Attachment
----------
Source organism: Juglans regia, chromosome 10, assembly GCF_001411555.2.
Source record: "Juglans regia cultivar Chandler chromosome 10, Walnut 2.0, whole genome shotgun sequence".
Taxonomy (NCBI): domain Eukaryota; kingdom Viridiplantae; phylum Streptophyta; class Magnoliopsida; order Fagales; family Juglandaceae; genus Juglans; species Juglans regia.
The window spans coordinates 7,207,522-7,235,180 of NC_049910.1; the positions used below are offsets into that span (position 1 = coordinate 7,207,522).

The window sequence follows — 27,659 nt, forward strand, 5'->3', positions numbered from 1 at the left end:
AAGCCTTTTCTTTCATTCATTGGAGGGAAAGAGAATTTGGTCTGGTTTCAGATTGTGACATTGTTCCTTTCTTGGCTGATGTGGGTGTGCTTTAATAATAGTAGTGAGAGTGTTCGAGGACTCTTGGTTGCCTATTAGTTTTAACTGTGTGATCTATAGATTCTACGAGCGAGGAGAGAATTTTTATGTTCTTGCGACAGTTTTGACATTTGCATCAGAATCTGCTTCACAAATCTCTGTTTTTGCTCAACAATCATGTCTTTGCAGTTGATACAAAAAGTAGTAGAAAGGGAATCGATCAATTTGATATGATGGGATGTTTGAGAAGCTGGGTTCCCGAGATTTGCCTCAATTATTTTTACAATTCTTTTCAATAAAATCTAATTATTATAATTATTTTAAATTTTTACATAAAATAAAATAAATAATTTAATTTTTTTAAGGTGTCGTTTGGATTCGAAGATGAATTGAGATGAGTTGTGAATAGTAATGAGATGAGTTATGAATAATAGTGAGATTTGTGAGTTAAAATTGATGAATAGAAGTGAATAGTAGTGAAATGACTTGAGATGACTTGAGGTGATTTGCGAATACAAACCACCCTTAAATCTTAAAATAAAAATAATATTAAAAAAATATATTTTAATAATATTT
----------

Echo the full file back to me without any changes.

Source organism: Juglans regia, chromosome 10, assembly GCF_001411555.2.
Source record: "Juglans regia cultivar Chandler chromosome 10, Walnut 2.0, whole genome shotgun sequence".
Taxonomy (NCBI): domain Eukaryota; kingdom Viridiplantae; phylum Streptophyta; class Magnoliopsida; order Fagales; family Juglandaceae; genus Juglans; species Juglans regia.
The window spans coordinates 7,207,522-7,235,180 of NC_049910.1; the positions used below are offsets into that span (position 1 = coordinate 7,207,522).

The window sequence follows — 27,659 nt, forward strand, 5'->3', positions numbered from 1 at the left end:
AAGCCTTTTCTTTCATTCATTGGAGGGAAAGAGAATTTGGTCTGGTTTCAGATTGTGACATTGTTCCTTTCTTGGCTGATGTGGGTGTGCTTTAATAATAGTAGTGAGAGTGTTCGAGGACTCTTGGTTGCCTATTAGTTTTAACTGTGTGATCTATAGATTCTACGAGCGAGGAGAGAATTTTTATGTTCTTGCGACAGTTTTGACATTTGCATCAGAATCTGCTTCACAAATCTCTGTTTTTGCTCAACAATCATGTCTTTGCAGTTGATACAAAAAGTAGTAGAAAGGGAATCGATCAATTTGATATGATGGGATGTTTGAGAAGCTGGGTTCCCGAGATTTGCCTCAATTATTTTTACAATTCTTTTCAATAAAATCTAATTATTATAATTATTTTAAATTTTTACATAAAATAAAATAAATAATTTAATTTTTTTAAGGTGTCGTTTGGATTCGAAGATGAATTGAGATGAGTTGTGAATAGTAATGAGATGAGTTATGAATAATAGTGAGATTTGTGAGTTAAAATTGATGAATAGAAGTGAATAGTAGTGAAATGACTTGAGATGACTTGAGGTGATTTGCGAATACAAACCACCCTTAAATCTTAAAATAAAAATAATATTAAAAAAATATATTTTAATAATATTT